Since the police and other wings of the administration, possibly even municipal functionaries, have long found a goldmine in roadside and pavement vendors, there is little possibility of Srinagar ever getting uncluttered kerbsides and walkways constructed in most markets and thoroughfares at great cost to the public exchequer. It is also unlikely for Srinagar and its citizens to take their place among cities and people with pride in their neighbourhoods.
In most of the city, it is a rare pavement that has not been occupied by handcarts on the one hand, and by shopkeepers on the other, who display merchandise on space supposed to have been provided for pedestrians. In many parts, particularly areas down from Nauhatta, vegetable and fruit vendors regally take over roads, leaving little room for vehicular traffic or movement on foot. Authorities supposed to regulate such issues may well not exist.
The administration’s laxness has other results: every morning, lanes, streets-corners, roads along strings of shops, and sites where vendors ply their trade, are found littered with trash – rotting fruit and vegetable peel, filthy paper-and-plastic wrappers, and peanut shells. This is compounded by mounds of refuse, from shopkeepers, dumped into the streets at closing time, and heaps of garbage from households even in areas where the municipality runs its sanitation fee scheme. No cure seems to be in sight, because it is a mystery how and under what terms road-side vendors and shopkeepers are allowed to run their businesses. The police is notorious for its habit of hafta from every possible source, and the Srinagar municipality, notwithstanding its feeble attempts at functioning, too ineffectual to enforce any code.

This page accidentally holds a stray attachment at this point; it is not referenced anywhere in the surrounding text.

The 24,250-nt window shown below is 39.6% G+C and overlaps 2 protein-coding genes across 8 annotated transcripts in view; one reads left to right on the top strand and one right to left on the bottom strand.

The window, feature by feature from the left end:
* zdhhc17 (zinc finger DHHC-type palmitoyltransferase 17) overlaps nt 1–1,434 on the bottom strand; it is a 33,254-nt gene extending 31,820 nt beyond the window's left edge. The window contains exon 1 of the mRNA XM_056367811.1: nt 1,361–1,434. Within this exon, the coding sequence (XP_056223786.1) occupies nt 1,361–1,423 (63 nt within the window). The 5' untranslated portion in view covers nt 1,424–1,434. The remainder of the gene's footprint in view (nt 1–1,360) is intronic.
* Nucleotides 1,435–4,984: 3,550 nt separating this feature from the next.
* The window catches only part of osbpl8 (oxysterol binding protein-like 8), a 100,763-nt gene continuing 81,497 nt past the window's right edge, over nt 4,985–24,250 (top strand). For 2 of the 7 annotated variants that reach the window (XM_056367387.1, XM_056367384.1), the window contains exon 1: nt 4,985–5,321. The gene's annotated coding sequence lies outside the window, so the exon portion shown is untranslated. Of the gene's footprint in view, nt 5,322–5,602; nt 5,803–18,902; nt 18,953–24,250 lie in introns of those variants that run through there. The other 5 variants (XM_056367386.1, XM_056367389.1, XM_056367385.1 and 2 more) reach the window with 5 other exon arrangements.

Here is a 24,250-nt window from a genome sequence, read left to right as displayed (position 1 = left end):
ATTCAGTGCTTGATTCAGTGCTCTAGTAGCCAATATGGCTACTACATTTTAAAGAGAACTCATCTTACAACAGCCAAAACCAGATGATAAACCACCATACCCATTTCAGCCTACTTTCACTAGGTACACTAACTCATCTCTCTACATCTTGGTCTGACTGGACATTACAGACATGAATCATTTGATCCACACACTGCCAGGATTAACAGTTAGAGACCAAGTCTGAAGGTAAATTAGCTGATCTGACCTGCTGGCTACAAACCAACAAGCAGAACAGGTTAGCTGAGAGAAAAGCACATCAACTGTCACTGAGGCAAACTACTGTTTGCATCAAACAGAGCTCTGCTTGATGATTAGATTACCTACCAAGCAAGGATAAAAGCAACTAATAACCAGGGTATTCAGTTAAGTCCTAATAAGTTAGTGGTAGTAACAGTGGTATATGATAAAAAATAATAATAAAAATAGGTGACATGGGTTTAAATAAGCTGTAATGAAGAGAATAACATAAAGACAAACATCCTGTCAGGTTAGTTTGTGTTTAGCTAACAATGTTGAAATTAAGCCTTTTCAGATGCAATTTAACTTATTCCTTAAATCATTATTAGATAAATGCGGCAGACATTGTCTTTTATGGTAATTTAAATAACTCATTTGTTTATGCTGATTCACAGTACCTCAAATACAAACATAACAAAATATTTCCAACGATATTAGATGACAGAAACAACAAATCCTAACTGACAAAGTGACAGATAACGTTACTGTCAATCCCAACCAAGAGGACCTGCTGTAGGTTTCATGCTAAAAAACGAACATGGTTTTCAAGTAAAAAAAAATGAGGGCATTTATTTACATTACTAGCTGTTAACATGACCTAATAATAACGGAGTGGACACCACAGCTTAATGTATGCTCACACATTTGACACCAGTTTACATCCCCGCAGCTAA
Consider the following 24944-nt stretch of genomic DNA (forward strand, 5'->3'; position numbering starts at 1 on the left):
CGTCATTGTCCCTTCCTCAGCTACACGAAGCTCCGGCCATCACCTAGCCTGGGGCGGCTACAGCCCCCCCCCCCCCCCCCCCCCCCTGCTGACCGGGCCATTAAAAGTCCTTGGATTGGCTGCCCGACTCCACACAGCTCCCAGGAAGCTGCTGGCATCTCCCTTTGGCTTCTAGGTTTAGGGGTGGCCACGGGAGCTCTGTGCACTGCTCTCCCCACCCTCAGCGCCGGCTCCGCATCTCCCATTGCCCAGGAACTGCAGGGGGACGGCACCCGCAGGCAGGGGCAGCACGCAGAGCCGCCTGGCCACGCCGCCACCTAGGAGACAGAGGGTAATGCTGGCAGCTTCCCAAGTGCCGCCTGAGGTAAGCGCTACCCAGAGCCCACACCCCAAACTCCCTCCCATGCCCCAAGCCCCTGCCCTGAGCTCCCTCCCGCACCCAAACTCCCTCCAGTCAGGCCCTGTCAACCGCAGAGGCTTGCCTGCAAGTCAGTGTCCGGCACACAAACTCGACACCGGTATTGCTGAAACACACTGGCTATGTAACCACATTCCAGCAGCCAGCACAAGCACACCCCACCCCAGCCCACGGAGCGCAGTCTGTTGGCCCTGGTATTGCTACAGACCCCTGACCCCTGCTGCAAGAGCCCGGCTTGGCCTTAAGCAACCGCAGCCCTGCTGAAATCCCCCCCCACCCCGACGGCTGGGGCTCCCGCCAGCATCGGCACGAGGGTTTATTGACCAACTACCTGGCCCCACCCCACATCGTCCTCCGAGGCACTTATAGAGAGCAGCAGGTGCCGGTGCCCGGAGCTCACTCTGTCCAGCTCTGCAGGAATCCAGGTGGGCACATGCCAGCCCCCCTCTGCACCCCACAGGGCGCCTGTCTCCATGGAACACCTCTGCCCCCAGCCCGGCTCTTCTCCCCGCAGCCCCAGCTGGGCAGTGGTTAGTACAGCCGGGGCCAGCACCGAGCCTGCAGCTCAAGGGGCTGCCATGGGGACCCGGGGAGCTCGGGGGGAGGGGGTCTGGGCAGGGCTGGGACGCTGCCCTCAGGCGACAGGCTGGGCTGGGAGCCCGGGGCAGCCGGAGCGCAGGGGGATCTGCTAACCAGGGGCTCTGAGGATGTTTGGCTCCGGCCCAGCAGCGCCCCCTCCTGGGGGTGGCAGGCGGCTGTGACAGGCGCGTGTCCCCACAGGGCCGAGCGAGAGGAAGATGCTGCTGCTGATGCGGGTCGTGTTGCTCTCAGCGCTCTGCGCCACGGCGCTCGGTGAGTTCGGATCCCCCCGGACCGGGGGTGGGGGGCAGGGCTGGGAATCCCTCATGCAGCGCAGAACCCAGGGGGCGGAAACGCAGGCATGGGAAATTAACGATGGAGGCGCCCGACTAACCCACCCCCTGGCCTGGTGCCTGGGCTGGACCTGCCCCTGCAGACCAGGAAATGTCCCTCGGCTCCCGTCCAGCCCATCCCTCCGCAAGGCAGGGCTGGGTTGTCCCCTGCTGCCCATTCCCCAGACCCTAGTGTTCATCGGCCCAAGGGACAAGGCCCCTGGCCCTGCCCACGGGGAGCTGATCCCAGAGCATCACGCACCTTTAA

Some in the municipality cite the acute paucity of field staff, saying posts falling vacant due to retirement et cetera have not been filled. This, according, to them, severely hampers sanitation operations like clearing domestic dust bins in many areas. Surprising that a city flaunting an automobile almost at every doorstep, feels too poverty-stricken to fund its cleanliness, and that what passes for leadership and government lacks the ability and the conviction to motivate it to do so.
This could not have come about but for the compromised nature of authorities supposed to uphold and enforce rules and regulations. One cannot expect any government functionary, be it from the police, the municipality or any other civic wing, to discipline violators and offenders when they are highly on the take themselves, receiving generous gratification every week as hafta.
And it remains a wonder that streets and lanes lined with generous overnight donations of unsightly refuse and rubbish fail to disturb anyone taking an early morning constitutional – not even worshippers hurrying to mosques for dawn prayers, who are supposed to know that cleanliness was once deemed to be next to godliness.